The release of Churchill Downs’ spring meet stakes schedule on Monday included a surprise, two in fact. Rather than have them dormant for the second time in three years, the Matron H. (G3) and Chicago H. (G3), mainstays at Arlington Park for decades, have found a new home for 2017.
As Churchill Downs Inc. operates both the flagship Louisville track and Arlington, it holds the rights to the stakes run at those facilities. Arlington had already announced that it would not run either the Matron or Chicago this season, and to help preserve their future graded status the races have been transferred to Churchill.
This is not the first time marquee races have moved, temporarily at least, from Arlington. After a fire destroyed the Arlington grandstand in 1985, the Arlington-Washington Futurity (G1) and Arlington-Washington Lassie (G1), as well other stakes, were run that fall at Hawthorne. Three years later, the Arlington Million (G1) was run at Woodbine while a new Arlington stand was built.
There are numerous examples of notable stakes being run at tracks other than their original home, generally after said tracks went defunct. Almost all such stakes tend to go to tracks on the same circuit, though not necessarily ones under similar ownership. A prime recent example are the graded stakes that were dispersed to Santa Anita, Del Mar, and Los Alamitos following the closure of Hollywood Park.
The Matron and Chicago are the rare races that have found a new home across state lines. Another recent example is the absorption by the Maryland Jockey Club of three graded turf stakes — now known as the Commonwealth Derby (G2), Commonwealth Turf Cup (G2) and Commonwealth Oaks (G3) and run at Laurel — that were previously held at the currently dormant Colonial Downs in Virginia.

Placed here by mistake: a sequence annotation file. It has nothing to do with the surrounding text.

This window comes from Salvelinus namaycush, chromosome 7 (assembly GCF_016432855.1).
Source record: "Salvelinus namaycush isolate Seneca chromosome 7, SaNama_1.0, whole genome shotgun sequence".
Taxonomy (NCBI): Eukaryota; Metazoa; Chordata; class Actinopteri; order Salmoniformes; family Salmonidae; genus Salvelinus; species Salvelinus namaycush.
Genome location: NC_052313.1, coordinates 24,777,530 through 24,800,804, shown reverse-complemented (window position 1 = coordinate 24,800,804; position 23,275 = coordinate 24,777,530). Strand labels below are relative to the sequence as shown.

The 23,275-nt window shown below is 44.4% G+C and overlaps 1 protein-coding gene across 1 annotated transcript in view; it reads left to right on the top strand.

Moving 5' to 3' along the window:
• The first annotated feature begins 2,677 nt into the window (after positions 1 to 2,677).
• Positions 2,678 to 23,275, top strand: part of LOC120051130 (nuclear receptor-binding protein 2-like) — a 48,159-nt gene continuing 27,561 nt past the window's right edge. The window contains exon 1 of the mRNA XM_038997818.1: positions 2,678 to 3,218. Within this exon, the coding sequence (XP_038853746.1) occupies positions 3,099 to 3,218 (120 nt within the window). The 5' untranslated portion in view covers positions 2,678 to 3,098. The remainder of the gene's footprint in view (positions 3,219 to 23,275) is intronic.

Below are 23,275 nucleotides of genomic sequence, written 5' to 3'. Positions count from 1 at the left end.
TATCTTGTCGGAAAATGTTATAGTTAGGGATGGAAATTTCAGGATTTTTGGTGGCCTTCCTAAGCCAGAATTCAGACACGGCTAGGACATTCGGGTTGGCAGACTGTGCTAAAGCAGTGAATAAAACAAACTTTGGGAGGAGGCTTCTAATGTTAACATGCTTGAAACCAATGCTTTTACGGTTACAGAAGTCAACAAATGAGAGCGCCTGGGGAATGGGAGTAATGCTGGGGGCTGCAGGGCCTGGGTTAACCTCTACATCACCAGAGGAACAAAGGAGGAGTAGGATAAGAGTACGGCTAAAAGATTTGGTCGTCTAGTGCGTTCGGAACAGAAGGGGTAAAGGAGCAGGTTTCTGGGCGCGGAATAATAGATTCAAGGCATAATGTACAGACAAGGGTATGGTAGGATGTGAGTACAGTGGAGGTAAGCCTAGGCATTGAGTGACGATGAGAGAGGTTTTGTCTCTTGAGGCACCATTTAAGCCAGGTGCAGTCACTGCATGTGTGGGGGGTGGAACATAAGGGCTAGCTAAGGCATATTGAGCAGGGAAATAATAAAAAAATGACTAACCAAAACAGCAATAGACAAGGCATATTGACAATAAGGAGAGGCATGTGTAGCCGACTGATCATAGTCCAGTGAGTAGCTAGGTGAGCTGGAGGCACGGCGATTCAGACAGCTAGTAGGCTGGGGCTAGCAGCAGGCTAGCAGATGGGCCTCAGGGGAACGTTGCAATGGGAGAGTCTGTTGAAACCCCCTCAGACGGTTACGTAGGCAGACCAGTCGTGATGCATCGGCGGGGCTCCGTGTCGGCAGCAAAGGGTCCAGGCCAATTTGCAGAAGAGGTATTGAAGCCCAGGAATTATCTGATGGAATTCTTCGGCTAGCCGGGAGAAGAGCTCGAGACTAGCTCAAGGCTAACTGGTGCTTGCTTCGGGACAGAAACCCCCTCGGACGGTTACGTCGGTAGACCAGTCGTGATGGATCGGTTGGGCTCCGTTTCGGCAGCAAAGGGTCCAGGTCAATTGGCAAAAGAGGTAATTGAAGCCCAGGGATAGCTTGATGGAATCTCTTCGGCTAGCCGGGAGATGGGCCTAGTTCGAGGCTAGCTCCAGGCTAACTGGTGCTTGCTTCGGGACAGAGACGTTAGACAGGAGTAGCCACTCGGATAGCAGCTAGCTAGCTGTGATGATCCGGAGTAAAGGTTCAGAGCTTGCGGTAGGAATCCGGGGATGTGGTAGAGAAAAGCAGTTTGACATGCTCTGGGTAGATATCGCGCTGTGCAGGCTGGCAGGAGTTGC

Further back in history, Saratoga played host to the Delaware H. (G1) in the 1980s while the financially-strapped Delaware Park was closed for a couple of years. In 1997, Prairie Meadows took ownership of the Cornhusker H. (G3) two years after its original home, Ak-Sar-Ben in Omaha, Nebraska, shut its doors for good.
Some might argue the most significant example is the Preakness (G1), though there are a lot of inconsistencies according to the Maryland Jockey Club’s own records. Around 1948, the Maryland Jockey Club “found” records of 15 runnings of a Preakness being held at Gravesend in New York from 1894 to 1908 and incorporated them into the race’s history. An 1890 running at Morris Park in New York was found later.
According to the present-day Preakness media guide, however, these New York runnings often had conditions that restricted the race to three-year-olds and up (in 1890) or for “three-year-olds which have not won a race of the value of $xxxx up to the date of closing entries,” a far cry from the non-restricted conditions in place for all Maryland-run renewals. Those restricted conditions suggest there was little or no relation between those races and its Maryland forbearer.
In another twist, a 1924 publication of the Maryland Jockey Club had the Preakness dating only to 1909, with no mention at all of any being run at Old Hilltop from 1873 through 1889.
Whatever the Preakness history may be, Churchill Downs inherits two stakes this spring with considerable histories of their own. Up through the 1960s, the (Arlington) Matron was one of the premier Midwest races for fillies and mares. Among its honor roll of winners were champions Askmenow, Sickle’s Image, Real Delight, Lavender Hill, Pucker Up, Royal Native, Smart Deb, Tosmah, and Old Hat. Earlier this century, notables such as Take Charge Lady and Breeders’ Cup Distaff (G1) winner Adoration both prevailed.
The Chicago H., inaugurated in 1986, has been won by champions Safely Kept and Informed Decision, and also showcased talented sprinters such as Lazer Show, Meafara, J J’sdream, and Happy Ticket.
On a personal note, I witnessed Fit for a Queen (with Pat Day up) prevail in the Chicago on my most recent visit to Arlington…on June 30, 1990. Yes, quite a time ago.